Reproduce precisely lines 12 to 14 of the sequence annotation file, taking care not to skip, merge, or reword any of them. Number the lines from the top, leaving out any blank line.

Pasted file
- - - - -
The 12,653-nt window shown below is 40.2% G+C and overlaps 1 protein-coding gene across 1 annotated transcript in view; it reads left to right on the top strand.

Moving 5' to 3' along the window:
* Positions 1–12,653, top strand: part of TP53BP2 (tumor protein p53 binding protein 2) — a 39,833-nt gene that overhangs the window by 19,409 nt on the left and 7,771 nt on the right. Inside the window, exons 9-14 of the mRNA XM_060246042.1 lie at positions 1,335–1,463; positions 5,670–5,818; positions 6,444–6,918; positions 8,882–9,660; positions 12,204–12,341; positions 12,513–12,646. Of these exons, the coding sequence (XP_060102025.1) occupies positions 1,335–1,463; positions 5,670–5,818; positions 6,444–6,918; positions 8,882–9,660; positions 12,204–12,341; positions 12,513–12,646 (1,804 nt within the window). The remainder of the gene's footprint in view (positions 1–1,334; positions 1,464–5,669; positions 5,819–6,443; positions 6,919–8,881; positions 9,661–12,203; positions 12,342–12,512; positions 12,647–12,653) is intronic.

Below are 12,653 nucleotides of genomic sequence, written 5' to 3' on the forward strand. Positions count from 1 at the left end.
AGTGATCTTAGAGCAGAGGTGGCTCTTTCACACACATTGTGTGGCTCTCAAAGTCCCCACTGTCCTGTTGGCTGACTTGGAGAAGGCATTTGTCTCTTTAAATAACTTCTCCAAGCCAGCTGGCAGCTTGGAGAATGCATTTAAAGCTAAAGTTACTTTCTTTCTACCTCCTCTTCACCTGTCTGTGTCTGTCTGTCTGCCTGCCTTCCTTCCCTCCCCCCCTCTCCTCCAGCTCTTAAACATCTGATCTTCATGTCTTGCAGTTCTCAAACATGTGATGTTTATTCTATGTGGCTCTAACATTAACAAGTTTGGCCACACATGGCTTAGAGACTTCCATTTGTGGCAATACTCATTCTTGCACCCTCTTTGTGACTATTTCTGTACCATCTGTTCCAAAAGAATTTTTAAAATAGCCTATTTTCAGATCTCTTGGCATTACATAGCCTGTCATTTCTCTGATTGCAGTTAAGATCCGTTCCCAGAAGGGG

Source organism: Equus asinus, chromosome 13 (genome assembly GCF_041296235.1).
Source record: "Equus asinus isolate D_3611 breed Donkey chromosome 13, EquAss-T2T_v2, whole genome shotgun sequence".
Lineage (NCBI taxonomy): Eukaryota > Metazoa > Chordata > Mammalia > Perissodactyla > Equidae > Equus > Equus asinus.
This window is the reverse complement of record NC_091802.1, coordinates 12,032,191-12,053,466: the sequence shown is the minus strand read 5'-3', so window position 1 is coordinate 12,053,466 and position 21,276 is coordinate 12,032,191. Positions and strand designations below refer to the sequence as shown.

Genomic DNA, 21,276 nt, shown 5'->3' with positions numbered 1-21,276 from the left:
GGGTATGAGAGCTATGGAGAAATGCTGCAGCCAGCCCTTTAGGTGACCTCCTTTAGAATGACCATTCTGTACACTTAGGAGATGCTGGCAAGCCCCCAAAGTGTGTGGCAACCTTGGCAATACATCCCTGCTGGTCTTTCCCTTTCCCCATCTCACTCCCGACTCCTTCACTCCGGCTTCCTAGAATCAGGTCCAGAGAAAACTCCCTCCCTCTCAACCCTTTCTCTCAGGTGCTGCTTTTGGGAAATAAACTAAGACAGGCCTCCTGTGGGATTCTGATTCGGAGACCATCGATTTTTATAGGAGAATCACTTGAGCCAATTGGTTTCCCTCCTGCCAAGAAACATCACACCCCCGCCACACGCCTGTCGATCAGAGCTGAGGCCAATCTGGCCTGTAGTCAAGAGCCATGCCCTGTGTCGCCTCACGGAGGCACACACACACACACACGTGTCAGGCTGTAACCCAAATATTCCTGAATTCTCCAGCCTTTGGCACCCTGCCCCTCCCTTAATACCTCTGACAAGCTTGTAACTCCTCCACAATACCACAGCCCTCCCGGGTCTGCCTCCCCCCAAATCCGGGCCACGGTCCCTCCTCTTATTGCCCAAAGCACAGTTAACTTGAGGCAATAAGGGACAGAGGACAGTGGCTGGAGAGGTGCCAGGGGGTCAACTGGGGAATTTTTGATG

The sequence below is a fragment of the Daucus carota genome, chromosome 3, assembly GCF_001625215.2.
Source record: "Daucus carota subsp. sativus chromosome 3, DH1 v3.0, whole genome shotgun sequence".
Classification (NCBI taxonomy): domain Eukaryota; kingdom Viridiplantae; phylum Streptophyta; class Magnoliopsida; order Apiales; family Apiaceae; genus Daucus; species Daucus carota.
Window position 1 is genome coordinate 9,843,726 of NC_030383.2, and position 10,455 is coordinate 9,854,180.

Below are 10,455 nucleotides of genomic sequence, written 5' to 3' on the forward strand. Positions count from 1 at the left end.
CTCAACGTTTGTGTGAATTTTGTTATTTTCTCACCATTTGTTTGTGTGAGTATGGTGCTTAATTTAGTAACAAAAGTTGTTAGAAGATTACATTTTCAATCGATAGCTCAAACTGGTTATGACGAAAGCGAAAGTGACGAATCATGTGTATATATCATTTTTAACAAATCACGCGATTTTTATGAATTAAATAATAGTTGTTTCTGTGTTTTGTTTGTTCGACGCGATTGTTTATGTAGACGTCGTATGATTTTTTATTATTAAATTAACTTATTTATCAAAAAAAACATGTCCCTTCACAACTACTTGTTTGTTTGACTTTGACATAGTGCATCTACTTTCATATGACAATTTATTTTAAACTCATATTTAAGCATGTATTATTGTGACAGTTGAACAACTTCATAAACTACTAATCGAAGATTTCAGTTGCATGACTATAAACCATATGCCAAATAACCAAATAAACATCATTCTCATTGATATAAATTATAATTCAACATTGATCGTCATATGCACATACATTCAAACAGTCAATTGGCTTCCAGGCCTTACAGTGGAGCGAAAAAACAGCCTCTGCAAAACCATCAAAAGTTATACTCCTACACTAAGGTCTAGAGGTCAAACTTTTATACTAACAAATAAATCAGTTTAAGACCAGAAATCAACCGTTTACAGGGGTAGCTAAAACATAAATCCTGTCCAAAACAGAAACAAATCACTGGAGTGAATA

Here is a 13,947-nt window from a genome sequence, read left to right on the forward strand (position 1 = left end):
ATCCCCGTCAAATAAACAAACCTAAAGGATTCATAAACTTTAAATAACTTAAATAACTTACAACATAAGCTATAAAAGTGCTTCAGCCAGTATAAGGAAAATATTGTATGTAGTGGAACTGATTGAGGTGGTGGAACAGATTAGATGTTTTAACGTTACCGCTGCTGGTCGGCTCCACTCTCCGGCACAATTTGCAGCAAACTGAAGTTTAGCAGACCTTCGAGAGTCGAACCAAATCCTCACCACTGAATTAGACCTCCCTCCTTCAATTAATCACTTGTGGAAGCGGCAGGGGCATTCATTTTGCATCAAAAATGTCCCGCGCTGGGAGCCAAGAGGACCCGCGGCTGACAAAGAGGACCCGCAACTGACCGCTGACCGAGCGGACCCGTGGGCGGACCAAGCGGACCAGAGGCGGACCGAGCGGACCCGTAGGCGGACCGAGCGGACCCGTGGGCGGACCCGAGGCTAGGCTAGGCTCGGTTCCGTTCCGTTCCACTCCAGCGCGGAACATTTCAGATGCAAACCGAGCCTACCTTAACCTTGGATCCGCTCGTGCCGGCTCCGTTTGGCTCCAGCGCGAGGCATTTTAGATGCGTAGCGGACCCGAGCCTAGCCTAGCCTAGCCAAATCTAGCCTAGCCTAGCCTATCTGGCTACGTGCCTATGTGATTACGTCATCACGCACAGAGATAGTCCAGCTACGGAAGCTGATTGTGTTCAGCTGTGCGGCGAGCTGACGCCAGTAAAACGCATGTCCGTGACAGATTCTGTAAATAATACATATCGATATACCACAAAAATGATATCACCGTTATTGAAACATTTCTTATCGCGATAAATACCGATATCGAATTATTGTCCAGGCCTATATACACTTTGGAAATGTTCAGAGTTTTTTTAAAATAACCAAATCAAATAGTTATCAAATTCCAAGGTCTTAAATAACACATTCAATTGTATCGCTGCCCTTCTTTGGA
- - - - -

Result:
The sequence below is a fragment of the Daucus carota genome, chromosome 3, assembly GCF_001625215.2.
Source record: "Daucus carota subsp. sativus chromosome 3, DH1 v3.0, whole genome shotgun sequence".
Classification (NCBI taxonomy): domain Eukaryota; kingdom Viridiplantae; phylum Streptophyta; class Magnoliopsida; order Apiales; family Apiaceae; genus Daucus; species Daucus carota.